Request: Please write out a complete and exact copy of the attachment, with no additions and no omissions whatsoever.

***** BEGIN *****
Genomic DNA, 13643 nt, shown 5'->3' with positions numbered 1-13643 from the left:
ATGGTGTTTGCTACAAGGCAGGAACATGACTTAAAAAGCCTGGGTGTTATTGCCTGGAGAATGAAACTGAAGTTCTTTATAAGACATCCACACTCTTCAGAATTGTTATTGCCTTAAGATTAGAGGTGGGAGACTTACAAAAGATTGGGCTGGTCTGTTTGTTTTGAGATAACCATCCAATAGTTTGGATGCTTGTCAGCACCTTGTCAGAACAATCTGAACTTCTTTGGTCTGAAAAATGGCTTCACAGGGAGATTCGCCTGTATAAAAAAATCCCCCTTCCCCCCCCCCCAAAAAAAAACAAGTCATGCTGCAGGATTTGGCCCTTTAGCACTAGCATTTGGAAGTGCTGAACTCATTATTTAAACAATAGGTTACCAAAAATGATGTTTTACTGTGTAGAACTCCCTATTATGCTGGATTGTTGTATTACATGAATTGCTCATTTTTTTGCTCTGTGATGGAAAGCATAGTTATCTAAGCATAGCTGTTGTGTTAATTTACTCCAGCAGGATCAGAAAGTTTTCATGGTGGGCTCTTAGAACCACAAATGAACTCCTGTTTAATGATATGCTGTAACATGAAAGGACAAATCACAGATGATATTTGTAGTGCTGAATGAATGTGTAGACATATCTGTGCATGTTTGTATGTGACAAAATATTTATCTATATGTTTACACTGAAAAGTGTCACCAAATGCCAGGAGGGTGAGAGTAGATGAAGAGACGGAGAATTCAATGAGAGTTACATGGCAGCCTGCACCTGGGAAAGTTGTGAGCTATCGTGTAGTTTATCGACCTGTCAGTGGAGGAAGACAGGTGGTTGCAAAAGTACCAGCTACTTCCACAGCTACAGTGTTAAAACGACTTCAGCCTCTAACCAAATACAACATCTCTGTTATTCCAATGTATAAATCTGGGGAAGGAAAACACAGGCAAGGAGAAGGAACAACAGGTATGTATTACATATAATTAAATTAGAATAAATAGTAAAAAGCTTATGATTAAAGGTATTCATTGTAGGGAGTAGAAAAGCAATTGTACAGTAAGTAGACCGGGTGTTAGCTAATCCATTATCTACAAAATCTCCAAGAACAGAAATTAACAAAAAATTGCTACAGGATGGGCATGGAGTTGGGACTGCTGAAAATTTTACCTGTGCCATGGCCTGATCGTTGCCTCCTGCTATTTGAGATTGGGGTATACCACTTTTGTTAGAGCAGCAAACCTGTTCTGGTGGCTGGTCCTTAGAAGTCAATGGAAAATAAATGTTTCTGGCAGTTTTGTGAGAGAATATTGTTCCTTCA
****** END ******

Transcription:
Genomic DNA, 13643 nt, shown 5'->3' with positions numbered 1-13643 from the left:
ATGGTGTTTGCTACAAGGCAGGAACATGACTTAAAAAGCCTGGGTGTTATTGCCTGGAGAATGAAACTGAAGTTCTTTATAAGACATCCACACTCTTCAGAATTGTTATTGCCTTAAGATTAGAGGTGGGAGACTTACAAAAGATTGGGCTGGTCTGTTTGTTTTGAGATAACCATCCAATAGTTTGGATGCTTGTCAGCACCTTGTCAGAACAATCTGAACTTCTTTGGTCTGAAAAATGGCTTCACAGGGAGATTCGCCTGTATAAAAAAATCCCCCTTCCCCCCCCCCCAAAAAAAAACAAGTCATGCTGCAGGATTTGGCCCTTTAGCACTAGCATTTGGAAGTGCTGAACTCATTATTTAAACAATAGGTTACCAAAAATGATGTTTTACTGTGTAGAACTCCCTATTATGCTGGATTGTTGTATTACATGAATTGCTCATTTTTTTGCTCTGTGATGGAAAGCATAGTTATCTAAGCATAGCTGTTGTGTTAATTTACTCCAGCAGGATCAGAAAGTTTTCATGGTGGGCTCTTAGAACCACAAATGAACTCCTGTTTAATGATATGCTGTAACATGAAAGGACAAATCACAGATGATATTTGTAGTGCTGAATGAATGTGTAGACATATCTGTGCATGTTTGTATGTGACAAAATATTTATCTATATGTTTACACTGAAAAGTGTCACCAAATGCCAGGAGGGTGAGAGTAGATGAAGAGACGGAGAATTCAATGAGAGTTACATGGCAGCCTGCACCTGGGAAAGTTGTGAGCTATCGTGTAGTTTATCGACCTGTCAGTGGAGGAAGACAGGTGGTTGCAAAAGTACCAGCTACTTCCACAGCTACAGTGTTAAAACGACTTCAGCCTCTAACCAAATACAACATCTCTGTTATTCCAATGTATAAATCTGGGGAAGGAAAACACAGGCAAGGAGAAGGAACAACAGGTATGTATTACATATAATTAAATTAGAATAAATAGTAAAAAGCTTATGATTAAAGGTATTCATTGTAGGGAGTAGAAAAGCAATTGTACAGTAAGTAGACCGGGTGTTAGCTAATCCATTATCTACAAAATCTCCAAGAACAGAAATTAACAAAAAATTGCTACAGGATGGGCATGGAGTTGGGACTGCTGAAAATTTTACCTGTGCCATGGCCTGATCGTTGCCTCCTGCTATTTGAGATTGGGGTATACCACTTTTGTTAGAGCAGCAAACCTGTTCTGGTGGCTGGTCCTTAGAAGTCAATGGAAAATAAATGTTTCTGGCAGTTTTGTGAGAGAATATTGTTCCTTCA